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History of Digital Games: Developments in Art, Design and Interaction by Andrew Williams

The growth of videogame design programs in higher education and explosion of amateur game development has created a need for a deeper understanding of game history that addresses not only "when," but "how" and "why." Andrew Williams takes the first step in creating a comprehensive survey on the history of digital games as commercial products and artistic forms in a textbook appropriate for university instruction. History of Digital Games adopts a unique approach and scope that traces the interrelated concepts of game design, art and design of input devices from the beginnings of coin-operated amusement in the late 1800s to the independent games of unconventional creators in the present. Rooted in the concept of videogames as designed objects, Williams investigates the sources that inspired specific game developers as well as establishing the historical, cultural, economic and technological contexts that helped shape larger design trends.

Andrew Williams, Ph.D., is an Assistant Professor of Art and Design History at the University of Wisconsin-Stout in Menomonie, Wisconsin. He teaches a variety of graduate and undergraduate courses on digital games, fine art and design history. Williams also established and curated the vintage game collection of the Gaming and Digital Innovation Lab at UW-Stout in addition to maintaining his own catalog of games, game hardware and input devices.

CURATOR'S NOTE

In this more academic-focused volume, Andrew Williams tracks the origin of coin-operated games in the 1800s to the more digital, indie-heavy catalog of today to present a thoughtful look at how game development and design has evolved. It's a must-read for students and hobbyists who aspire to make games, as well as anyone interested in a history of the medium. – David L. Craddock

 
 

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Excerpt

Arcade Game Design

Nearly one-hundred years before the first appearances of digital arcade games, both mechanical engineers and artists created games designed to be visually attractive, easy to understand, and difficult or outright impossible to master. These design concepts were conditioned by a business model that centered on making money by having a high volume of customers pay low prices per trial. As such, the games would only be financially successful if play could start immediately and conclude quickly. While impossible to establish the absolute origin of these concepts, they are intimately connected to playing games in public spaces and are best illustrated by carnival games and games played on the midways of fairs. Combined with the very human desire to win or redeem one's self after failure, these ideas led to some of the most memorable, enjoyable, and profitable gameplay experiences of the nineteenth and twentieth centuries. This chapter explores the development of many of these ideas and discusses the companies, technologies, and personalities that helped hone a philosophy of game design that widely influenced the major gaming contexts of both the arcade and the home.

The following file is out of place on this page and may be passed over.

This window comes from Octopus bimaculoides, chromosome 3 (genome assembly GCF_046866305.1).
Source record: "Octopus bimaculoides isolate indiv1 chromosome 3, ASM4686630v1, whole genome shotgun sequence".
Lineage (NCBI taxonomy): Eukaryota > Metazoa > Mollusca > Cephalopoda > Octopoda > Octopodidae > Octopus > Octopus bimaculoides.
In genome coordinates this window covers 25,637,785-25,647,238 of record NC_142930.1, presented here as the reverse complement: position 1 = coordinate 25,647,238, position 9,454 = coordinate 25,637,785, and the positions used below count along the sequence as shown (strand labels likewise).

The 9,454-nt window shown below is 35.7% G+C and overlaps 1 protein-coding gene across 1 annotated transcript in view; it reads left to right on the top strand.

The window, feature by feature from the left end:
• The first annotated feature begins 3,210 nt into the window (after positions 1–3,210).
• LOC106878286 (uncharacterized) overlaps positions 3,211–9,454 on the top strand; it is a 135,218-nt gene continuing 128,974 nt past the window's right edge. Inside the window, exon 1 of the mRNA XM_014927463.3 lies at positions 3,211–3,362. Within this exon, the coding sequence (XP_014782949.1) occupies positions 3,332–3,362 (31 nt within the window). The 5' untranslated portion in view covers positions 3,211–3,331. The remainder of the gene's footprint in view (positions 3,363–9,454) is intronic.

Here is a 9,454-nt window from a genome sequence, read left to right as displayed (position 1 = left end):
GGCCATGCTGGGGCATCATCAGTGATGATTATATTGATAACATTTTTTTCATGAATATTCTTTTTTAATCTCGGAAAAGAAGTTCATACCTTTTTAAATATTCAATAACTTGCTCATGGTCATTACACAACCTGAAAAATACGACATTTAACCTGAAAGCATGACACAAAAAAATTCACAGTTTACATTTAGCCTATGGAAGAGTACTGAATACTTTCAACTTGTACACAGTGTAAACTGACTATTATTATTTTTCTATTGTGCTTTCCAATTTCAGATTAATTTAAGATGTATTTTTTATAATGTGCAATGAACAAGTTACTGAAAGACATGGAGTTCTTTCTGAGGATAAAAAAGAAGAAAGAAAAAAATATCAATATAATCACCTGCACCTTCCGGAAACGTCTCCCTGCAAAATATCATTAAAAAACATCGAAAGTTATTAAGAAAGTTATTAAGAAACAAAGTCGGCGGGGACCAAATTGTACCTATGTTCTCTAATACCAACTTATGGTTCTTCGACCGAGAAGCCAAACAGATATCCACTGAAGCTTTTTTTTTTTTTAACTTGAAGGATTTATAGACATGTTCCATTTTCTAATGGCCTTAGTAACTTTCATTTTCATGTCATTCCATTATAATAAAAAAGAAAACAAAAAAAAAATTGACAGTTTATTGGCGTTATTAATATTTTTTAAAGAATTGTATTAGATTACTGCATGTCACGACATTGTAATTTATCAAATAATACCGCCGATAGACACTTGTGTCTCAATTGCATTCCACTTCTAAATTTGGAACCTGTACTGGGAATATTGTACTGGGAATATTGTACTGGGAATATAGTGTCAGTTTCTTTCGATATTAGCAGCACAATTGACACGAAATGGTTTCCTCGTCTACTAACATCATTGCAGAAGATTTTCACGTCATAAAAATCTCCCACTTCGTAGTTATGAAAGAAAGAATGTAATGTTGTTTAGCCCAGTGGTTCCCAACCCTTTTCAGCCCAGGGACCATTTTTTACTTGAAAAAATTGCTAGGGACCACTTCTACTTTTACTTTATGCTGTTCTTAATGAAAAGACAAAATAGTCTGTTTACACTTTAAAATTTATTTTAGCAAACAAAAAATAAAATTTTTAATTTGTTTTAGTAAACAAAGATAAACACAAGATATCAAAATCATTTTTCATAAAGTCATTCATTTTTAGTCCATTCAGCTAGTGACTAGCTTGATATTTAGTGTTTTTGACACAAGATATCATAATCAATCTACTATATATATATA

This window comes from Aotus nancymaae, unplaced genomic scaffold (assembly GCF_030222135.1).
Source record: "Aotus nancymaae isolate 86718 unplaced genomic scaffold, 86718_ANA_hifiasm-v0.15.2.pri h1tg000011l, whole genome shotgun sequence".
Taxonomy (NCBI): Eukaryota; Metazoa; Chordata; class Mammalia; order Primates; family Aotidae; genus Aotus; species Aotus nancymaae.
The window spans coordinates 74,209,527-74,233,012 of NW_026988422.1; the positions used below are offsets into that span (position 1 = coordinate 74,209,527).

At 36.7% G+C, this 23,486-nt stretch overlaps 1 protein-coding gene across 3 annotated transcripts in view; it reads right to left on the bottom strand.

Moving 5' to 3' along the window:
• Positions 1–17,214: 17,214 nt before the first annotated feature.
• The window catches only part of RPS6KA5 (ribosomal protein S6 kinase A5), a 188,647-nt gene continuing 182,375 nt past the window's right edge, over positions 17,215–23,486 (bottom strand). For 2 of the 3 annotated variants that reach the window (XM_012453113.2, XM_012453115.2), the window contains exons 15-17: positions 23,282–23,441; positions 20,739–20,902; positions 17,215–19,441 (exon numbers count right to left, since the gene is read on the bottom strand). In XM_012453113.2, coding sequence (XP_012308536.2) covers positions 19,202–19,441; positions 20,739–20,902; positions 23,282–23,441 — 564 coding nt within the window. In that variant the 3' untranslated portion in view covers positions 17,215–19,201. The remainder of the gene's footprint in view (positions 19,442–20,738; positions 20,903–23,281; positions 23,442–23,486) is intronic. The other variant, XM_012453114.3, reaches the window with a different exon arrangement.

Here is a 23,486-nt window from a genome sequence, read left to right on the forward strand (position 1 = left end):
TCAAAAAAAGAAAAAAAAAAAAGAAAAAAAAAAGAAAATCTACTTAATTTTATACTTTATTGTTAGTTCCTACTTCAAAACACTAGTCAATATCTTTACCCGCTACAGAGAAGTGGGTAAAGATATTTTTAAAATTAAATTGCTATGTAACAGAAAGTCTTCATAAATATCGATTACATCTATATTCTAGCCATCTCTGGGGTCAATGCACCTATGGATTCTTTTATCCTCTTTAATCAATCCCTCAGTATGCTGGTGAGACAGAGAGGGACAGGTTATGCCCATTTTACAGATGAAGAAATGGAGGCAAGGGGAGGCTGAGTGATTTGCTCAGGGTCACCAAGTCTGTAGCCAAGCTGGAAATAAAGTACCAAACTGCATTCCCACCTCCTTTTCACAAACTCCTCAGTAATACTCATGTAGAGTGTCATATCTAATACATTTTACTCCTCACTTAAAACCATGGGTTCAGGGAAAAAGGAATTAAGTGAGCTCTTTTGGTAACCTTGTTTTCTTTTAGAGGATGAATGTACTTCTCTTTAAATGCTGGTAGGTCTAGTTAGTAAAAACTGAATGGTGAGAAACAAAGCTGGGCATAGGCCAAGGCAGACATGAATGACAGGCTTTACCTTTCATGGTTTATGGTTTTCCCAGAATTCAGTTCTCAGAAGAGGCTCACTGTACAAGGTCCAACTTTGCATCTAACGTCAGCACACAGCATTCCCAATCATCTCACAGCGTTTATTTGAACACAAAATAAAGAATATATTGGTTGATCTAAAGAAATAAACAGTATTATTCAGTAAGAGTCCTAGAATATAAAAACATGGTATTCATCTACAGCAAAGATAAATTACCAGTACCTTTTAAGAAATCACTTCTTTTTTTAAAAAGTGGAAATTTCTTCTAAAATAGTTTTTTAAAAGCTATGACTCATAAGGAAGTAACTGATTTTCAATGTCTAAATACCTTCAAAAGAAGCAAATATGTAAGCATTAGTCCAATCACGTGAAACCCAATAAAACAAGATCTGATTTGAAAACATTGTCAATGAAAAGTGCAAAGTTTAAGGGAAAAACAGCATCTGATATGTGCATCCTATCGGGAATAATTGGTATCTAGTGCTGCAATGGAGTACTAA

The Beginnings of Coin-Operated Amusement

The beginning of coin-operated machines dates to as early as the first century CE when the inventor Heron of Alexandria designed a device that used the force of a dropped coin to trigger a mechanism that dispensed water for purification rituals. While Heron's design was strikingly forward thinking, the classic coin-operated videogame arcades of the last quarter of the twentieth century relate more directly to the technological and economic changes brought about by the Second Industrial Revolution of the late 1800s and early 1900s. Three major types of coin-operated amusement machines emerged from this period: the first were noninteractive working models that brought kinetic delight to audiences; the second were monetized versions of testing devices designed for use in public spaces; and the third were viewers that allowed individuals to look at a series of two-dimensional (2D) still images, three-dimensional (3D) stereoscopic images, or early motion pictures. The creation of these new coin-op devices illustrated complex changes in the industrialized nations of the late nineteenth century as the public found itself increasingly able to not only spend money, but also spend money on quick bursts of amusement-related activities.